News

Amazon to pay nearly $5 million in settlement

Amazon reaches an agreement with the state in a case alleging illegal sales of pesticides in California.

The California Department of Pesticide Regulation (DPR) announced it reached $4.97 million legal agreement with online retail giant Amazon.com Services, LLC. (Amazon) for the illegal sale of pesticides in California.

According to the release, under the terms of the agreement, Amazon will pay DPR $3.69 million in unpaid pesticide sales assessment fees and related late penalties, and $1.28 million in civil penalties associated with retail sales of unregistered pesticides into California. It adds that Amazon also agreed to register as a pesticide broker, and report and pay the mill assessment associated with all future retail sales of registered pesticides into California.

“It is critical that those selling pesticides in California, especially companies with Amazon’s resources, reach and influence, comply with pesticide laws that protect the health of all Californians and our environment,” said DPR Director Julie Henderson. “DPR’s action should send a message to all pesticide sellers, including online sellers, that California will take action to protect the health and safety of its people and environment.”

According to Macrotrends, Amazon’s annual revenue in 2021 was $469.822 billion and had a net income of $33.364 billion.

Amazon quietly built a 130,000 square-foot delivery hub in Hollister and had its grand opening on September 2021. Construction of a similar project but on a higher scale is occurring now near the airport. This project is a 1 million-square-foot fulfillment center. The tenant of the building has not yet been announced and Hollister officials say they do not who it is despite the project being approved Jan. 13.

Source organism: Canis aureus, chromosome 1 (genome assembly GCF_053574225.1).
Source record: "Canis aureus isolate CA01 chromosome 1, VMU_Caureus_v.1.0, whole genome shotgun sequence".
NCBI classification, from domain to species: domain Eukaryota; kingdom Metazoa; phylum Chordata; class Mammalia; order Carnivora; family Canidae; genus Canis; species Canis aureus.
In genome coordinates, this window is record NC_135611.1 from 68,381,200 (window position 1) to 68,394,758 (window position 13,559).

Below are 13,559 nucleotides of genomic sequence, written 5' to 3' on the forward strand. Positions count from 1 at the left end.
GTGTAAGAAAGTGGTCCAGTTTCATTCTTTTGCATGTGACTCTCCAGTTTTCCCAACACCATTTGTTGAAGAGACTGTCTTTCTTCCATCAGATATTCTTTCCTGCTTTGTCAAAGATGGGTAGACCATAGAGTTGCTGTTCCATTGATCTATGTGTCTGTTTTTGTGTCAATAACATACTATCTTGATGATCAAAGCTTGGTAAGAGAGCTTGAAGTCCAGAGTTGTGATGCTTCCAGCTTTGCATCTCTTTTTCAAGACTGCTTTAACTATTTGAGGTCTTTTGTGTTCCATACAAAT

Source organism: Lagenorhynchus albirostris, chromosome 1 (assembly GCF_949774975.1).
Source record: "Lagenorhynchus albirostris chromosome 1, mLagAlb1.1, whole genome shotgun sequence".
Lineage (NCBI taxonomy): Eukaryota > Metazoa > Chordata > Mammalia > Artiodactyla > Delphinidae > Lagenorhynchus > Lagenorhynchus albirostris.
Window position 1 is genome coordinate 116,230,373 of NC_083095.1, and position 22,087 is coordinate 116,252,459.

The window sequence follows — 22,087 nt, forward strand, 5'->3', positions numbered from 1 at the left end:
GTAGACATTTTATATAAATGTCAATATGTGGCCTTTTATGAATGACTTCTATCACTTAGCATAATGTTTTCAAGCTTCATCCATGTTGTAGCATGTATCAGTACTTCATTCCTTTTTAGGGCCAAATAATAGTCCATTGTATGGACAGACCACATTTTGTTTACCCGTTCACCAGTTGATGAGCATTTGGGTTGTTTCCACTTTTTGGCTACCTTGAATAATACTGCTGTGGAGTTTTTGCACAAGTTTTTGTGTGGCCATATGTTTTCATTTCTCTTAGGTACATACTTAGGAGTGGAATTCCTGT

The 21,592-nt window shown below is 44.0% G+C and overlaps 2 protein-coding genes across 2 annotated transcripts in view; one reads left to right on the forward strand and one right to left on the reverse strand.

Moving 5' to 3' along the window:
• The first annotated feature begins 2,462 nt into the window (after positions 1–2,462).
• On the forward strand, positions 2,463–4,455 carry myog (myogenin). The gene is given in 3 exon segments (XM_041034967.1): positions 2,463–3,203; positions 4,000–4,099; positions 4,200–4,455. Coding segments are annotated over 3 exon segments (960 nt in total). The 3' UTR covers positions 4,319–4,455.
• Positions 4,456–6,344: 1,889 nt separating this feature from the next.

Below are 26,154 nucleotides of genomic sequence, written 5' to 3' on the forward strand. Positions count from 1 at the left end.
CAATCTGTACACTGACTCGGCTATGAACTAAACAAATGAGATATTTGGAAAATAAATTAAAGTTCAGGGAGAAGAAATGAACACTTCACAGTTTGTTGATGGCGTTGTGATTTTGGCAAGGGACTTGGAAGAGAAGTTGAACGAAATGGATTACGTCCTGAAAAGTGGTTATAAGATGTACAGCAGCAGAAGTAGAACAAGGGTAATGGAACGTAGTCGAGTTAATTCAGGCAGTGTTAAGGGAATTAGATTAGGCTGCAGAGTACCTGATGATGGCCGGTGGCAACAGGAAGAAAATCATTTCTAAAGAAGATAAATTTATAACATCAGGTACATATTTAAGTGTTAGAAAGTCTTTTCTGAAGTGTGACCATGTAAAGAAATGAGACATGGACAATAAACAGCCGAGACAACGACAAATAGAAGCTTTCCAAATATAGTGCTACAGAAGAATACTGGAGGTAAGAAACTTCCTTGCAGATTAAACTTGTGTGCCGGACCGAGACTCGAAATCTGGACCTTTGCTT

According to the Department of Pesticide Regulation, which states it protects human health and the environment by fostering safer and sustainable pest management practices, its review of the company uncovered multiple violations including that Amazon sold unregistered pesticides in California, failed to report and pay required mill assessment fees associated with the sale of registered pesticides in California and failed to hold a valid pesticide broker’s license.

“Under California law, pesticides must be registered by the state before they are sold,” the news release said. “DPR evaluates a product’s potential human health and environmental risks and efficacy prior to registration, and as needed, sets state-specific rules limiting use. Sales of unregistered pesticides are illegal and can present human health and environmental risks.”

It added that the mill assessment is charged at the first point of sale of a pesticide in California.

“Mill revenues help fund DPR programs including worker safety training, environmental monitoring and enforcement,” the release said. “The assessment also allows DPR to track pesticides sold into the state. These programs are integral to DPR’s mission to protect human health and the environment for all Californians.”

 

BenitoLink Staff